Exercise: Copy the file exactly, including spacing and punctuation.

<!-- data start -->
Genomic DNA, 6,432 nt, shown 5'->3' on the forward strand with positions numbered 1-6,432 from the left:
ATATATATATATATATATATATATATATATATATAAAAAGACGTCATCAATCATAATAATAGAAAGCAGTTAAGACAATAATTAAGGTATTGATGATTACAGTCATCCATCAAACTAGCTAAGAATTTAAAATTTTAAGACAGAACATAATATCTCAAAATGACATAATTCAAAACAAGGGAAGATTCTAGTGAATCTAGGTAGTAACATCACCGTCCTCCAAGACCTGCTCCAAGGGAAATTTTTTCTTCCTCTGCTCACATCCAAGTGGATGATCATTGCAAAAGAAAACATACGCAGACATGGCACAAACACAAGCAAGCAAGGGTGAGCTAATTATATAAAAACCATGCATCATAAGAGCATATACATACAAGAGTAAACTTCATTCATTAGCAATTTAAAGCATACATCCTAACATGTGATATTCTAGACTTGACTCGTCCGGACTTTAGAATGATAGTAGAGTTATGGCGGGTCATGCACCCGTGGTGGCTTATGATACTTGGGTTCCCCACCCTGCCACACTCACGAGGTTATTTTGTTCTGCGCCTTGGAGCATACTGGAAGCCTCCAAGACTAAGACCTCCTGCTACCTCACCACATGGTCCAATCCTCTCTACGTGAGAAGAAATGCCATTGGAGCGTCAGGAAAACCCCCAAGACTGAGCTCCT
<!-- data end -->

Genomic DNA, 6,432 nt, shown 5'->3' on the forward strand with positions numbered 1-6,432 from the left:
ATATATATATATATATATATATATATATATATATAAAAAGACGTCATCAATCATAATAATAGAAAGCAGTTAAGACAATAATTAAGGTATTGATGATTACAGTCATCCATCAAACTAGCTAAGAATTTAAAATTTTAAGACAGAACATAATATCTCAAAATGACATAATTCAAAACAAGGGAAGATTCTAGTGAATCTAGGTAGTAACATCACCGTCCTCCAAGACCTGCTCCAAGGGAAATTTTTTCTTCCTCTGCTCACATCCAAGTGGATGATCATTGCAAAAGAAAACATACGCAGACATGGCACAAACACAAGCAAGCAAGGGTGAGCTAATTATATAAAAACCATGCATCATAAGAGCATATACATACAAGAGTAAACTTCATTCATTAGCAATTTAAAGCATACATCCTAACATGTGATATTCTAGACTTGACTCGTCCGGACTTTAGAATGATAGTAGAGTTATGGCGGGTCATGCACCCGTGGTGGCTTATGATACTTGGGTTCCCCACCCTGCCACACTCACGAGGTTATTTTGTTCTGCGCCTTGGAGCATACTGGAAGCCTCCAAGACTAAGACCTCCTGCTACCTCACCACATGGTCCAATCCTCTCTACGTGAGAAGAAATGCCATTGGAGCGTCAGGAAAACCCCCAAGACTGAGCTCCT